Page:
The Immanuel Principle: Throughout Scripture, we find a recurring phrase that encapsulates the mutual-ownership and nearness characteristics of our covenant relationship with God: “I shall be your God, and you shall be my people, and I shall dwell among you” (cf. Exodus 6:7, 29:45, Ezekiel 11:20, Isaiah 7:14, Matthew 1:23, II Corinthians 6:16, Revelation 21:3). Dr. Robertson tagged this the Immanuel Principle, that in bringing us into covenant, “God is with us.” He wrote, “The heart of this consummative realization consists of a single person. As fulfiller of all the messianic promises, he achieves in himself the essence of the covenantal principle … He therefore may be seen as the Christ who consummates the covenant.” (The Christ of the Covenants, pp. 46, 272-273) The derivative of “Immanuel” is whence we derive our English word immanence, God’s attribute which we must hold in careful tension with his attribute of transcendence, in which Dr. John Frame has helpfully observed, “Immanence in theology is usually used to refer to God’s omnipresence, which is uncontroversial among Christians, but I think it is better to use the term with more covenant nuance. God is omnipresent, yes, but with personal intentions toward people, either blessing or judgment. God’s immanence is his covenant presence.” (A History of Western Philosophy and Theology, p. 25)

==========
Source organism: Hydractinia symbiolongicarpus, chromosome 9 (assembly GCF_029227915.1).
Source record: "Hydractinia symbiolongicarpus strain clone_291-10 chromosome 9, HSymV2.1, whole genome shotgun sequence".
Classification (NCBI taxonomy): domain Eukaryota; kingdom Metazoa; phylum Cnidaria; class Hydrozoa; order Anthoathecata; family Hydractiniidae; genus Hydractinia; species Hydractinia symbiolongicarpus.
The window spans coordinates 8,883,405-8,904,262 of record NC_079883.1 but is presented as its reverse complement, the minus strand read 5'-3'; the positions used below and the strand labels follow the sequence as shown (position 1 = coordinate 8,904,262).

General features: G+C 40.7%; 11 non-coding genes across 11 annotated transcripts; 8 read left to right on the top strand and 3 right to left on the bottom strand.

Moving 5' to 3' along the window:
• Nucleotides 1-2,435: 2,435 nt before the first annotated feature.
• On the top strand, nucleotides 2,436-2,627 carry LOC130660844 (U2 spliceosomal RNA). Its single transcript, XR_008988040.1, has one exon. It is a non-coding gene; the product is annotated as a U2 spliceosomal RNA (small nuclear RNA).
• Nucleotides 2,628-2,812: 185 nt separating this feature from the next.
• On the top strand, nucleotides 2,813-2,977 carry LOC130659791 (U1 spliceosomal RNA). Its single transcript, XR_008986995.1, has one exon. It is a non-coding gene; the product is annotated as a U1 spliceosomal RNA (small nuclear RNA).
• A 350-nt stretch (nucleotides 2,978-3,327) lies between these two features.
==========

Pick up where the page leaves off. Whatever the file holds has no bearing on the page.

The visible church: The observable community of Christians, comprising believing and even nonbelieving members, who identify with the institutional assembly of faith.